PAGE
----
UK PM appoints new special envoy for girls' education
British Prime Minister Boris Johnson on Saturday announced the appointment of a new special envoy for girls' education, underlining that empowering women and girls through education will be the UK's key focus as part of its G7 presidency this year.
Helen Grant, member of Parliament for Maidstone and the Weald and women’s rights campaigner, will take on the new role to champion the UK’s “global expertise” on education and secure backing for ambitious initiatives to get 40 million more girls in primary and secondary school in developing countries by 2025.
“It is my fervent belief that educating girls is the simplest and most transformative thing we can do to lift communities out of poverty, end the scourge of gender-based violence and build back better from the pandemic. It can change the fortunes of not just individual women and girls, but communities and nations,” said Johnson.
“That’s why I am delighted to appoint Helen Grant as my Special Envoy on Girls’ Education today to drive forward the UK’s vital work in this area,” he said.
The G7 or Group of Seven, is an intergovernmental collective of democracies made up of Canada, France, Germany, Italy, Japan, the United Kingdom and the United States, with the next summit scheduled to take place in the UK in June.
Earlier, Johnson had invited Prime Minister Narendra Modi to attend the summit with India as one of three guest nations, alongside South Korea and Australia.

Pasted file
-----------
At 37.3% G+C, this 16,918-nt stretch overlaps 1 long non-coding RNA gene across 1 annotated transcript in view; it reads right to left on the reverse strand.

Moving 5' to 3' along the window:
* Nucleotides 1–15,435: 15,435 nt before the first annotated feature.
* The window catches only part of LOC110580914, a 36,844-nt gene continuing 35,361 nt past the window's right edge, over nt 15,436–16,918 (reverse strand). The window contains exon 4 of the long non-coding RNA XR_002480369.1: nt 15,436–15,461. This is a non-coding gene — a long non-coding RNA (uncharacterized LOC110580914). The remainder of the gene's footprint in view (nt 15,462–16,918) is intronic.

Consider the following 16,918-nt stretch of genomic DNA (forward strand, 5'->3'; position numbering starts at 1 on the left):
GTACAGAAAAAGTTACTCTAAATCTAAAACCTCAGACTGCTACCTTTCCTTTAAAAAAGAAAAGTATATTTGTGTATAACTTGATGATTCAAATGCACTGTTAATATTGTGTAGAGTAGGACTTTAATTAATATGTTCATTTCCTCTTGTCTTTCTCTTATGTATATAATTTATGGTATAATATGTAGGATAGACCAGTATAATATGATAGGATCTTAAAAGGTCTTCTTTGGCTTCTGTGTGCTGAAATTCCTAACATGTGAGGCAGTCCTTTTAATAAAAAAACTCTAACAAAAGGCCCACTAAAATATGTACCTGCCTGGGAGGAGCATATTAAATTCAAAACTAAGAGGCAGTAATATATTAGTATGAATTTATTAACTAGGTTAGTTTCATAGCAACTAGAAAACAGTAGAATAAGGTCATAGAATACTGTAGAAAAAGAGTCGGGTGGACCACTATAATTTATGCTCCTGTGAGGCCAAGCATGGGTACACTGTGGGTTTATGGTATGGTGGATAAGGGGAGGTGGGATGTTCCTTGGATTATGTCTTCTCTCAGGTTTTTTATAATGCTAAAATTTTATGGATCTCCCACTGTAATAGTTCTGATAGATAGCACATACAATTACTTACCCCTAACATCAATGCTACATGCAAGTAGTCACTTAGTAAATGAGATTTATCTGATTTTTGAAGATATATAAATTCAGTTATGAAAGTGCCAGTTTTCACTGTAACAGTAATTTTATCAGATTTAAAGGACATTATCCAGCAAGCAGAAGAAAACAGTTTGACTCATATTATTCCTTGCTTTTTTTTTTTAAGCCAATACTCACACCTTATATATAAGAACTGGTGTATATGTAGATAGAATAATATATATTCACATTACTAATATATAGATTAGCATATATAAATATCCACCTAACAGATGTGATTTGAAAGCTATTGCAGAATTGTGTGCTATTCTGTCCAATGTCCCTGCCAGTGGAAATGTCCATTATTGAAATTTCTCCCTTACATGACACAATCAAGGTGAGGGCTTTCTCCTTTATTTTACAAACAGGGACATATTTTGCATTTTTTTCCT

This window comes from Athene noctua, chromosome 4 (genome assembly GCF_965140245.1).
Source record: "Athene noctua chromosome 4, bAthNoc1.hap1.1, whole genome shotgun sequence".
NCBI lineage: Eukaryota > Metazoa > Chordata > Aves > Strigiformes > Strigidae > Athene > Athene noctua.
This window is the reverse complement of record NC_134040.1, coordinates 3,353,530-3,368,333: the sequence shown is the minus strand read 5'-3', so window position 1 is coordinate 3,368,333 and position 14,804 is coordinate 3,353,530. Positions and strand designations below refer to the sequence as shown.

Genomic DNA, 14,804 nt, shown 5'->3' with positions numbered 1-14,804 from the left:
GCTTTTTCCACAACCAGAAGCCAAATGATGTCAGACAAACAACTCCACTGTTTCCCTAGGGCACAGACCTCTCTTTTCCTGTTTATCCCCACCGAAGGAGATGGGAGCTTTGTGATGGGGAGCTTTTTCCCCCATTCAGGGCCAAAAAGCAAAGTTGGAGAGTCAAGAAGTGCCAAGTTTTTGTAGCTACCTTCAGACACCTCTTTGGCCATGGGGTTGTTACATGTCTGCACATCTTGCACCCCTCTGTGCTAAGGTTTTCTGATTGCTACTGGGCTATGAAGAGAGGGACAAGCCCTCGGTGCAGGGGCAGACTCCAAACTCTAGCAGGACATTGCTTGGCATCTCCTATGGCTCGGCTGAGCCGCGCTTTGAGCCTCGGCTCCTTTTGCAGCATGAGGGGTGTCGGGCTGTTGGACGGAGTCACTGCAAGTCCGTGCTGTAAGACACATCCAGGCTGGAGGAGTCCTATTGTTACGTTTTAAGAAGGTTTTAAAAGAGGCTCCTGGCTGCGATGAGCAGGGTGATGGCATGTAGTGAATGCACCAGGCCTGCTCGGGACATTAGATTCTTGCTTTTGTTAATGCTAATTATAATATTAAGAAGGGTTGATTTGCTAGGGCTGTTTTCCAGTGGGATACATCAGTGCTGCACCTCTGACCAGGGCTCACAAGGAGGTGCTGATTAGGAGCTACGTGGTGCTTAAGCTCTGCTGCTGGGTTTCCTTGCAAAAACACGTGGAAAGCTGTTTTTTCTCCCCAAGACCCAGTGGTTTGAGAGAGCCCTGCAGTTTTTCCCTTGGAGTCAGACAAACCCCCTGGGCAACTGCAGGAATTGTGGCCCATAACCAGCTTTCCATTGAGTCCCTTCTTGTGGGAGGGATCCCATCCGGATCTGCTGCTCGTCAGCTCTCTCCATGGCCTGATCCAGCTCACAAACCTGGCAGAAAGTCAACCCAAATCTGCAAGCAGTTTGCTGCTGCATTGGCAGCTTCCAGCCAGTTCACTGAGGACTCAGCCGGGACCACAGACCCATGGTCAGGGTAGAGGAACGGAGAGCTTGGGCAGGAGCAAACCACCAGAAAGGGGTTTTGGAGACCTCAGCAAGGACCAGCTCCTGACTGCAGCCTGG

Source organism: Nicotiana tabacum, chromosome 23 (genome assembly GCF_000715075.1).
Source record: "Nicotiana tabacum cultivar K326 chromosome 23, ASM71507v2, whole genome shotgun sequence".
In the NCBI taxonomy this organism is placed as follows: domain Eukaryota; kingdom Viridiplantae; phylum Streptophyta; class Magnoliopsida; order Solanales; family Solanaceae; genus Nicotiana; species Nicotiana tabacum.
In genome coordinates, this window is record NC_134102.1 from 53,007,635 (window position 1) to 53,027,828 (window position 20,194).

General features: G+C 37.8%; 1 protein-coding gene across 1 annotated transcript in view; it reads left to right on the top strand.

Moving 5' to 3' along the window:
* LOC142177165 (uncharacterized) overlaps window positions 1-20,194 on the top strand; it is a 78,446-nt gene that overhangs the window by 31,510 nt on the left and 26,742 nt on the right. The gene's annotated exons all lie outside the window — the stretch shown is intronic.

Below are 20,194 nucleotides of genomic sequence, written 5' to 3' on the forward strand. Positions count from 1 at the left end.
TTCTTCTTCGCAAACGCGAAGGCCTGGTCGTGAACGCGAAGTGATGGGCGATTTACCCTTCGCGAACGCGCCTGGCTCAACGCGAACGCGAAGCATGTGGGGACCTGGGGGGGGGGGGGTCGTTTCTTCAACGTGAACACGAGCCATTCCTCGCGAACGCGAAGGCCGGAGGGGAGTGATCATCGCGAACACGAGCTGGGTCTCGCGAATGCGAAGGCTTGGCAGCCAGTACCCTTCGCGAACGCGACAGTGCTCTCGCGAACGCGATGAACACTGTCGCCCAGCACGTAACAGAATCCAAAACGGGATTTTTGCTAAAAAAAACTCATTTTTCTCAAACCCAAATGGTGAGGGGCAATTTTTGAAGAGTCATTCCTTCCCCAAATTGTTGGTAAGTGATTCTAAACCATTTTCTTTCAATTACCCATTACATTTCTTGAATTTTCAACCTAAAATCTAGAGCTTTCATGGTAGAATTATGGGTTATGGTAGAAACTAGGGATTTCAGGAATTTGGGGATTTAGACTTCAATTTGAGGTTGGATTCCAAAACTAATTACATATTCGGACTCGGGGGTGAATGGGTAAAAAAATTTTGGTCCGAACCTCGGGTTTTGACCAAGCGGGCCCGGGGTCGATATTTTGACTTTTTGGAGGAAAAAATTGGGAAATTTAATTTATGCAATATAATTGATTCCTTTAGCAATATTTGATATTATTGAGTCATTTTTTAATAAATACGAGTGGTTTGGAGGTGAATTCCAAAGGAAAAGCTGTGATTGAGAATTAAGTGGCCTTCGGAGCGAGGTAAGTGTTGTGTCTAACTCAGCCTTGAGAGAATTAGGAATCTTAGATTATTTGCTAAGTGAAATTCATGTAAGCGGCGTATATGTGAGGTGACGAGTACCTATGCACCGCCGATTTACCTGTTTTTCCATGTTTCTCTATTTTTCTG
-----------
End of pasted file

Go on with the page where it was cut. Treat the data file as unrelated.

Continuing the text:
As part of a focus on girls’ education, the UK is also set to co-host the Global Partnership for Education summit with Kenya later this year, bringing governments, business and civil society together to channel investment and action into getting children around the world into school and learning.
“Ensuring all girls get 12 years of quality education is rightly a priority for the government. High quality female education empowers women, reduces poverty and unleashes economic growth,” said Helen Grant, in reference to her new role which she begins alongside her existing role as the Prime Minister’s Trade Envoy to Nigeria.
“I will be making it my mission to encourage a more ambitious approach to girls’ education from the international community as we seek to build back better from the Covid crisis,” she said.
According to official information collated by Downing Street, the benefits of educating girls are enormous – a child whose mother can read is 50 per cent more likely to live past the age of five and twice as likely to attend school themselves. With just one additional school year, a woman’s earnings can increase by up to a fifth.
It noted that since 2015, the UK has supported 15.6 million children, including over 8 million girls, to get a decent education.
In Zambia, Zimbabwe and Tanzania, for example, the UK says its Girls Education Challenge has helped over 260,000 girls from poor communities to stay in secondary school with learning, mentoring and skills training and financial support to buy uniforms and stationery.
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